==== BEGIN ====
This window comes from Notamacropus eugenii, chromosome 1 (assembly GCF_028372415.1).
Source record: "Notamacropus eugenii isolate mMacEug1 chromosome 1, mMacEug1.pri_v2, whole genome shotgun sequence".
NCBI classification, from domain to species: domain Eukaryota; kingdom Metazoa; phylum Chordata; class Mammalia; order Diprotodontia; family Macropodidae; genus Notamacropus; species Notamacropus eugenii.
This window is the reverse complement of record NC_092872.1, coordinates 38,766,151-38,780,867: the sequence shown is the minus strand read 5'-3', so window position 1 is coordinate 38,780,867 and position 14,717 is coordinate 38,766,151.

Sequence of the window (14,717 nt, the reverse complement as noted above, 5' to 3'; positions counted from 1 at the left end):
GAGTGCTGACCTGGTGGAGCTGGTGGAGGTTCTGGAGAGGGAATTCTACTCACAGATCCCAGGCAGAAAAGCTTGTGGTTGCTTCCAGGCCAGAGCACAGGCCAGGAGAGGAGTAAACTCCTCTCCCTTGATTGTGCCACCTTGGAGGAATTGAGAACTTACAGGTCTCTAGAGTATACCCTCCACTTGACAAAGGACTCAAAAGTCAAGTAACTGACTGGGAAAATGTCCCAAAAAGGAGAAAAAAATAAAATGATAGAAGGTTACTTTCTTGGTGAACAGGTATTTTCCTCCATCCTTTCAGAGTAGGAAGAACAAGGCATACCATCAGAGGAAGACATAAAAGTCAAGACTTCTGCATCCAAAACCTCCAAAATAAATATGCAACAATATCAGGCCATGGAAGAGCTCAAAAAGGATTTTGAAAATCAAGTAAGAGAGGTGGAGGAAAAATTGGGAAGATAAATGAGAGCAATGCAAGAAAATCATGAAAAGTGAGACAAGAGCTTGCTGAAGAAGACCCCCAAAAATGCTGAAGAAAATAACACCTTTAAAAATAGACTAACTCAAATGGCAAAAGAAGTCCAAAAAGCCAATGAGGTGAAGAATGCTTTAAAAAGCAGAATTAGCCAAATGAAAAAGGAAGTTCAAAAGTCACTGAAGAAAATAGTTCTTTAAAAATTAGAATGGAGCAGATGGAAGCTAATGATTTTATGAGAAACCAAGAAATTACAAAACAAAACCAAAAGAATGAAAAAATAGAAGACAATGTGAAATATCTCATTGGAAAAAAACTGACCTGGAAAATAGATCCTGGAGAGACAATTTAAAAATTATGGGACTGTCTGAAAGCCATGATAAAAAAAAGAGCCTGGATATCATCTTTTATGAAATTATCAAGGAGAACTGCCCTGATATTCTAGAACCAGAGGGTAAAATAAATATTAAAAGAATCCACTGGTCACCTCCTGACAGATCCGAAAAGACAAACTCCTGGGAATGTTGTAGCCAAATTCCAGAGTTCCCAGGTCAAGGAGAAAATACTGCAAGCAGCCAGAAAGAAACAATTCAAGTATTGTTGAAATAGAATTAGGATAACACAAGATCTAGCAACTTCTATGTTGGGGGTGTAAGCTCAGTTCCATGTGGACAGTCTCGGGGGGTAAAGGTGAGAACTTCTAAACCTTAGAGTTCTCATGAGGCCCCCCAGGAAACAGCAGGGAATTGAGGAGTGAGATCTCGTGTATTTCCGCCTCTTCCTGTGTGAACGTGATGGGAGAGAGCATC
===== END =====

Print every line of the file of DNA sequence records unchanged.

This window comes from Notamacropus eugenii, chromosome 1 (assembly GCF_028372415.1).
Source record: "Notamacropus eugenii isolate mMacEug1 chromosome 1, mMacEug1.pri_v2, whole genome shotgun sequence".
NCBI classification, from domain to species: domain Eukaryota; kingdom Metazoa; phylum Chordata; class Mammalia; order Diprotodontia; family Macropodidae; genus Notamacropus; species Notamacropus eugenii.
This window is the reverse complement of record NC_092872.1, coordinates 38,766,151-38,780,867: the sequence shown is the minus strand read 5'-3', so window position 1 is coordinate 38,780,867 and position 14,717 is coordinate 38,766,151.

Sequence of the window (14,717 nt, the reverse complement as noted above, 5' to 3'; positions counted from 1 at the left end):
GAGTGCTGACCTGGTGGAGCTGGTGGAGGTTCTGGAGAGGGAATTCTACTCACAGATCCCAGGCAGAAAAGCTTGTGGTTGCTTCCAGGCCAGAGCACAGGCCAGGAGAGGAGTAAACTCCTCTCCCTTGATTGTGCCACCTTGGAGGAATTGAGAACTTACAGGTCTCTAGAGTATACCCTCCACTTGACAAAGGACTCAAAAGTCAAGTAACTGACTGGGAAAATGTCCCAAAAAGGAGAAAAAAATAAAATGATAGAAGGTTACTTTCTTGGTGAACAGGTATTTTCCTCCATCCTTTCAGAGTAGGAAGAACAAGGCATACCATCAGAGGAAGACATAAAAGTCAAGACTTCTGCATCCAAAACCTCCAAAATAAATATGCAACAATATCAGGCCATGGAAGAGCTCAAAAAGGATTTTGAAAATCAAGTAAGAGAGGTGGAGGAAAAATTGGGAAGATAAATGAGAGCAATGCAAGAAAATCATGAAAAGTGAGACAAGAGCTTGCTGAAGAAGACCCCCAAAAATGCTGAAGAAAATAACACCTTTAAAAATAGACTAACTCAAATGGCAAAAGAAGTCCAAAAAGCCAATGAGGTGAAGAATGCTTTAAAAAGCAGAATTAGCCAAATGAAAAAGGAAGTTCAAAAGTCACTGAAGAAAATAGTTCTTTAAAAATTAGAATGGAGCAGATGGAAGCTAATGATTTTATGAGAAACCAAGAAATTACAAAACAAAACCAAAAGAATGAAAAAATAGAAGACAATGTGAAATATCTCATTGGAAAAAAACTGACCTGGAAAATAGATCCTGGAGAGACAATTTAAAAATTATGGGACTGTCTGAAAGCCATGATAAAAAAAAGAGCCTGGATATCATCTTTTATGAAATTATCAAGGAGAACTGCCCTGATATTCTAGAACCAGAGGGTAAAATAAATATTAAAAGAATCCACTGGTCACCTCCTGACAGATCCGAAAAGACAAACTCCTGGGAATGTTGTAGCCAAATTCCAGAGTTCCCAGGTCAAGGAGAAAATACTGCAAGCAGCCAGAAAGAAACAATTCAAGTATTGTTGAAATAGAATTAGGATAACACAAGATCTAGCAACTTCTATGTTGGGGGTGTAAGCTCAGTTCCATGTGGACAGTCTCGGGGGGTAAAGGTGAGAACTTCTAAACCTTAGAGTTCTCATGAGGCCCCCCAGGAAACAGCAGGGAATTGAGGAGTGAGATCTCGTGTATTTCCGCCTCTTCCTGTGTGAACGTGATGGGAGAGAGCATC